Daniel Serrato HISTORY 111 Document and Essay Question assignment 7 1. What motivated and sustained the long-distance commerce of the Silk Roads, Sea Roads, and Sand Roads? Why did the peoples of the Eastern Hemisphere develop long-distance trade more extensively than did those of the Western Hemisphere? One thing that I noticed that motivated the long-distance commerce of the Silk Roads, Sea Roads, and Sand Roads was the fact that the elites were desired luxury items from distant parts of the Eurasian network. Another contributing factor was the accumulation of wealth, especially among the merchants involved.
This shows that London was heavily involved in the transatlantic trade in enslaved Africans, due to the transport links provided by the River Thames and the London ports. As a result of this, the number of ports in London grew enormously and the capital became the largest slaving port in Britain until the 1730s. More than 50 ships a year left London to sail to West Africa. Between 1699 and 1807, 12,103 slaving voyages were made from British ports, of which London ports mounted 3,351 journeys. The slave trade brought a great deal of wealth to the London ports, as in
The Erie Canal played an enormous part in the economic growth in the United States. The Canal helped to cause an increase in industry along the Hudson River. Now, commercial vessels could travel all the way from the Hudson River to Lake Erie (Doc. 1A). This meant that they could bring goods to the people that couldn’t normally get them, because they were too expensive, or they had no way to get to them.
He was looking for a way to sail and trade directly with Asia. After he realized that the place he landed wasn 't Asia he realized the natives had gold, so he took it back to Spain. One major effect of the Columbus Exchange was the spread of diseases. When Columbus and other explorers
This canal is consisting of heavy metal such as polycyclic hydrocarbons, raw sewage, typhoid, cholera and tuberculosis The Gowanus Canal has been a home to many industries that produced high manufacturing volumes such as its neighboring gas plants, oil refineries, coal yards, cement manufacturers, tanneries, paint and ink factories, machine shops, and chemical plants amongst other industries. Due to poor environmental practices over many years, large amounts of sewage and industrial waste have been copiously discharged within the canal.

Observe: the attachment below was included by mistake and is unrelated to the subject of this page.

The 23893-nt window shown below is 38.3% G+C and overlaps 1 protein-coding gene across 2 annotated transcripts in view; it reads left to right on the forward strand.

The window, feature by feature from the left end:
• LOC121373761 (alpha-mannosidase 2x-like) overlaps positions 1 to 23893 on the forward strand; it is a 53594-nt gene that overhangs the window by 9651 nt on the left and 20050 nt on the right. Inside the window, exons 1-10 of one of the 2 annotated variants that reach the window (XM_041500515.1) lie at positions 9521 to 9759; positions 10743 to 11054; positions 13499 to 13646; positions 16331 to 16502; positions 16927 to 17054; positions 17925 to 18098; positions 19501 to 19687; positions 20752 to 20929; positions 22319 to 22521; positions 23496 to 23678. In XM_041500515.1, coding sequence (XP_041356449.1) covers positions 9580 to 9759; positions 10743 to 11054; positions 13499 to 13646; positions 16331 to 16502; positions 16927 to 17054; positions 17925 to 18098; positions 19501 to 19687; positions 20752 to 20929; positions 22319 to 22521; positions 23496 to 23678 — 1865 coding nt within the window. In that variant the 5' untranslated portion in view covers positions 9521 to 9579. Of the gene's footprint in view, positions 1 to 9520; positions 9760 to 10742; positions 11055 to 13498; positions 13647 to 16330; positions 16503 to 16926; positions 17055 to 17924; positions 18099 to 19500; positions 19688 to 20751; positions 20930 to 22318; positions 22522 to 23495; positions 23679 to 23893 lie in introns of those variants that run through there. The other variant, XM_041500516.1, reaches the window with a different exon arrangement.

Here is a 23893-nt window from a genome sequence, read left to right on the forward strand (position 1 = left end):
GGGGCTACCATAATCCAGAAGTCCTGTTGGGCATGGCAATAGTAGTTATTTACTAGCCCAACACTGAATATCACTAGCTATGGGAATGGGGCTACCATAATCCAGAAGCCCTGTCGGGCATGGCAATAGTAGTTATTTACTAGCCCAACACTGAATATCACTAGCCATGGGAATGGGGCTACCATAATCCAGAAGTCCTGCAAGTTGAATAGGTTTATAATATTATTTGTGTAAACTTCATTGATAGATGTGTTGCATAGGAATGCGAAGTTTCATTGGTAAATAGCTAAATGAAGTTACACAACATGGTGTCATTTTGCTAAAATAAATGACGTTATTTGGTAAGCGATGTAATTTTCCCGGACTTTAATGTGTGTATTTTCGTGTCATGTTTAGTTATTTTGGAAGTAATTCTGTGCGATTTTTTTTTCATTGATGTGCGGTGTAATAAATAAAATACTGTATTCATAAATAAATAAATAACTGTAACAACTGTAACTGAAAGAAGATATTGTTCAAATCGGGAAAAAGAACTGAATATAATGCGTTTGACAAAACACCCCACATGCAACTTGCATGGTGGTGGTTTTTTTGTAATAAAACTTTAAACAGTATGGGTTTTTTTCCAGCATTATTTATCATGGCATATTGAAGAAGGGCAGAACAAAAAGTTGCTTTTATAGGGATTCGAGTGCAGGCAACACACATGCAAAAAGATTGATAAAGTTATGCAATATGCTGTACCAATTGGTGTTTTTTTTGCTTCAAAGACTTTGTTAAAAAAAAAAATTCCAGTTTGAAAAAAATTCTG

After crating the Suez Canal Britain had a free market and a huge economical advantage because of the shorter route to Asia, the canal saves the European ships from going around Africa to going stright to Asia, it gained more money and goods fror using the Canal. After the British left, Sudan is now and independent country that rules it self and runs its own economy but, since they left Sudan was ruled by the Arabian-Muslim side of Sudan despite the fact that the government was changed several times and it didn’t work, the two sides (Muslim and Christian) can’t agree to either be peaceful nor live together. At the time Cristians wanted a Christian ruler Muslims want their Muslim ruler (Omar Albasheer) which created a racial tension between the
When the U.S. started to build the canal people found a way to fight. ("Panama Canal") and ("The French"). Historical Context- Diseases like malaria and yellow fever affected many of the workers in
However when they didn 't pay their debt to British banks, so the British took over the canal. The Suez Canal was very important because it allowed quicker access to different parts of Asia and Africa. Persia Summary Persia’s land was desired by both Britain and Russia. Britain and Russia both fought for control over the land with locals. Russia wanted control over the land in Persia because it had access to the Indian Ocean.
In China, the Chinese had the Silk Road which helped other civilizations connect, share and trade their inventions and this led to cultural diffusion. Thanks to new writing systems, trade, and new rules, the River Valley Civilizations gained many advances to help build in prosperity, ideas, government, and
In the mid-nineteenth century, the German geologist, Baron Ferdinand von Richthofen, named the trade and communication network Die Seidenstrasse (the Silk Road), and the term, also used in the plural, continues to stir imaginations with its evocative mystery. History The Silk Road may have formally opened up trade between the Far East and Europe during the Han Dynasty, which ruled China from 206 B.C. to 220 A.D., but the transport of goods and services along these routes dates back even further. The Persian Royal Road, which connected Susa (in present-day Iran) more than 1,600 miles west to Sardis (near the Mediterranean Sea in modern Turkey), was established by the Persian ruler Darius I during the Achaemenid Empire—some 300 years before the opening of the Silk Road. The Persians also expanded the Royal Road to include smaller routes that connected Mesopotamia to the Indian subcontinent as well as northern Africa via Egypt.